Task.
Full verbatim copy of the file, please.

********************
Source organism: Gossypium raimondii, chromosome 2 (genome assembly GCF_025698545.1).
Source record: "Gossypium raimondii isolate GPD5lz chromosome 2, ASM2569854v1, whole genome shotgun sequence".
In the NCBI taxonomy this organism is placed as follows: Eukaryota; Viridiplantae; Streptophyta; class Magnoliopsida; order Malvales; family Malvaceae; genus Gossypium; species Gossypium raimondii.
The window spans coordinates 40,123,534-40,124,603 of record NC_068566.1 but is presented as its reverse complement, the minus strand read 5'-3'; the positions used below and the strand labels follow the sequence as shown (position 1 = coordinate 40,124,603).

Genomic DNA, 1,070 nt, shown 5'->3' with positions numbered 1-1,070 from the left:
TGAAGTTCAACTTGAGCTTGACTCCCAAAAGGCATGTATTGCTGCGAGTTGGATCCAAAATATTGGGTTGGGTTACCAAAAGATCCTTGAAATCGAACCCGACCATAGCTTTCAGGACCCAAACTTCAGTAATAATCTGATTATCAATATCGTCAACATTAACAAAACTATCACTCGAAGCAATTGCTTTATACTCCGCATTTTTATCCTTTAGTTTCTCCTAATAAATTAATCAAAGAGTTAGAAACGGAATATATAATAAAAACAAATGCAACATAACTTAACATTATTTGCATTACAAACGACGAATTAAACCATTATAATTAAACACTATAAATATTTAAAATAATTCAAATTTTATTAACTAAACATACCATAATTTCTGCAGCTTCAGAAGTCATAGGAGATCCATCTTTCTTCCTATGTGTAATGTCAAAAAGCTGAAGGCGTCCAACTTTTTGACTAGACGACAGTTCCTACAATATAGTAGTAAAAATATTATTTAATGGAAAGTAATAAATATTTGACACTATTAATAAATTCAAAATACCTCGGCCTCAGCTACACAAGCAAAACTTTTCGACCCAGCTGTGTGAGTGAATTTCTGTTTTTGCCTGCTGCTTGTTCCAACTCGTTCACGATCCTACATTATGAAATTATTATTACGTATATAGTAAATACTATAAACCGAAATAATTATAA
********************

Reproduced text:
Source organism: Gossypium raimondii, chromosome 2 (genome assembly GCF_025698545.1).
Source record: "Gossypium raimondii isolate GPD5lz chromosome 2, ASM2569854v1, whole genome shotgun sequence".
In the NCBI taxonomy this organism is placed as follows: Eukaryota; Viridiplantae; Streptophyta; class Magnoliopsida; order Malvales; family Malvaceae; genus Gossypium; species Gossypium raimondii.
The window spans coordinates 40,123,534-40,124,603 of record NC_068566.1 but is presented as its reverse complement, the minus strand read 5'-3'; the positions used below and the strand labels follow the sequence as shown (position 1 = coordinate 40,124,603).

Genomic DNA, 1,070 nt, shown 5'->3' with positions numbered 1-1,070 from the left:
TGAAGTTCAACTTGAGCTTGACTCCCAAAAGGCATGTATTGCTGCGAGTTGGATCCAAAATATTGGGTTGGGTTACCAAAAGATCCTTGAAATCGAACCCGACCATAGCTTTCAGGACCCAAACTTCAGTAATAATCTGATTATCAATATCGTCAACATTAACAAAACTATCACTCGAAGCAATTGCTTTATACTCCGCATTTTTATCCTTTAGTTTCTCCTAATAAATTAATCAAAGAGTTAGAAACGGAATATATAATAAAAACAAATGCAACATAACTTAACATTATTTGCATTACAAACGACGAATTAAACCATTATAATTAAACACTATAAATATTTAAAATAATTCAAATTTTATTAACTAAACATACCATAATTTCTGCAGCTTCAGAAGTCATAGGAGATCCATCTTTCTTCCTATGTGTAATGTCAAAAAGCTGAAGGCGTCCAACTTTTTGACTAGACGACAGTTCCTACAATATAGTAGTAAAAATATTATTTAATGGAAAGTAATAAATATTTGACACTATTAATAAATTCAAAATACCTCGGCCTCAGCTACACAAGCAAAACTTTTCGACCCAGCTGTGTGAGTGAATTTCTGTTTTTGCCTGCTGCTTGTTCCAACTCGTTCACGATCCTACATTATGAAATTATTATTACGTATATAGTAAATACTATAAACCGAAATAATTATAA